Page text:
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The Impractical Holy Grail of Integrated Multi-Screen Campaigns

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Well he we are, 2013, and we’re still talking about how next year is going to be the big year for mobile and integrated campaigns. I feel like I’ve been reading the same article on this topic every year for the past 4 years.

  • 10/26/2012: “The Year of Mobile‚ĶMeasurement” – ClickZ
  • 4/13/2011: “Mobile Measurement Is A Customer Intelligence Imperative” – Forrester
  • 5/28/2010: “2011 Will Be Big For Mobile — No, Really” – MediaPost
  • 12/29/2009: “Mobile Advertising: 5 Things You Need to Know to Succeed in 2010″ – Mashable
  • So let’s discuss why, 4 years later, the industry still seems to be struggling to find its stride with mobile campaigns. The first and most obvious answer is a limitation in technology that executives and some marketers simply don’t understand. Boardroom Powerpoint slides need to be able to compare OOH, TV, Print, Online, and Mobile all in one neat little chart tied up with a ribbon. CEOs and CMOs demand this simplicity so that they can make quick and final decisions about media spends. The major issue here is that the quarterly planning meeting represents a fraction of the time and effort it takes to plan, implement, and report on a digital campaign, mobile or otherwise. How can we empower business leaders to make informed and educated decisions about digital media budgets without bringing them into the dirt to understand the online ad ecosystem? Well, we can’t. The idiosyncrasies of ad servers, cookies, in-app browsers, time-lag to conversion, and multi-screen behavior are too great to summarize in executive form. Until marketers start demanding a new perspective at evaluating ROI of digital media spend, mobile will continue to look like a bad investment to the black and white decision making tactics of the C-level executive.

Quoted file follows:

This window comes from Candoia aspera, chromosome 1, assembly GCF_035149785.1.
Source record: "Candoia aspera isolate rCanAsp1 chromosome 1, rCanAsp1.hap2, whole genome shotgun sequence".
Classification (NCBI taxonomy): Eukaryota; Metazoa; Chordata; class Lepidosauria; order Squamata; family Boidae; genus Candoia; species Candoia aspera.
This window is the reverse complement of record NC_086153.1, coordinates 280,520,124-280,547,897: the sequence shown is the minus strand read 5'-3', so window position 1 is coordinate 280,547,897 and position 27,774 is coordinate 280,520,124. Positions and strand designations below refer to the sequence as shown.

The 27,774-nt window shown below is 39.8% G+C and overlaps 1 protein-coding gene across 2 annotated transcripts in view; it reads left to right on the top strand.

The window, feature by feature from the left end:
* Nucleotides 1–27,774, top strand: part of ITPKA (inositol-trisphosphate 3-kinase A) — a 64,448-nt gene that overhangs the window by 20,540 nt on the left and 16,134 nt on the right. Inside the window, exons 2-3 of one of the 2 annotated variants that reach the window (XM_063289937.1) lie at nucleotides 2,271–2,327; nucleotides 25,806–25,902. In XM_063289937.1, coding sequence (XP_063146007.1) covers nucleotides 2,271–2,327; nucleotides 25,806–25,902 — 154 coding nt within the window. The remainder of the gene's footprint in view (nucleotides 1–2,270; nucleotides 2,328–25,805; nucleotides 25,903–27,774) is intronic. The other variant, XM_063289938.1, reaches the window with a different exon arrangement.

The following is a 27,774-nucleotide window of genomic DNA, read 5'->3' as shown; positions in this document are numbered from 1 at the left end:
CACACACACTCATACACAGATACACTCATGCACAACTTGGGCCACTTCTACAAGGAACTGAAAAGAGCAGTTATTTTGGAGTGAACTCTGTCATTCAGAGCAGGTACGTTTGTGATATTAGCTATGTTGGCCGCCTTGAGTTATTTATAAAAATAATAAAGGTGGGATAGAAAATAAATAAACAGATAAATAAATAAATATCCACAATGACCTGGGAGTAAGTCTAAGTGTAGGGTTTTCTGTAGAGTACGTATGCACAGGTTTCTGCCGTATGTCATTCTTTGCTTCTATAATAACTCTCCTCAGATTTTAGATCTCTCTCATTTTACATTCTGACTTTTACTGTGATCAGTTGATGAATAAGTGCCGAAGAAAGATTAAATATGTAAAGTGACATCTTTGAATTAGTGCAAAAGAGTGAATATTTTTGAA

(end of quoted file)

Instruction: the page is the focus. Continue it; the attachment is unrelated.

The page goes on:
Part of the challenge in getting executives comfortable with mobile spend is that Marketers themselves don’t really understand mobile– at least not in the context of the consumer. There is an intrinsic problem with the way the industry is trying to approach integrated campaigns. In a Nielsen Survey released this week, 61% of respondents indicated that they needed “Consistent metrics across screens” before they could feel comfortable with mobile spend. But why? In what world do you think you can compare a mobile and TV ad apples to apples? In a Starcom study released earlier this year, we learned that consumers react to TV advertising much differently than In-stream video advertising. “45% hav[e] a negative attitude to [commercials in digital format] vs. 39% who had negative opinions of ads shown on TV (eMarketer). What’s even more telling is that 39% of consumer respondents were neutral to TV ads vs. only 30% to in-stream ads. This means that people on average have a stronger response to digital video ads whether positive or negative vs. TV.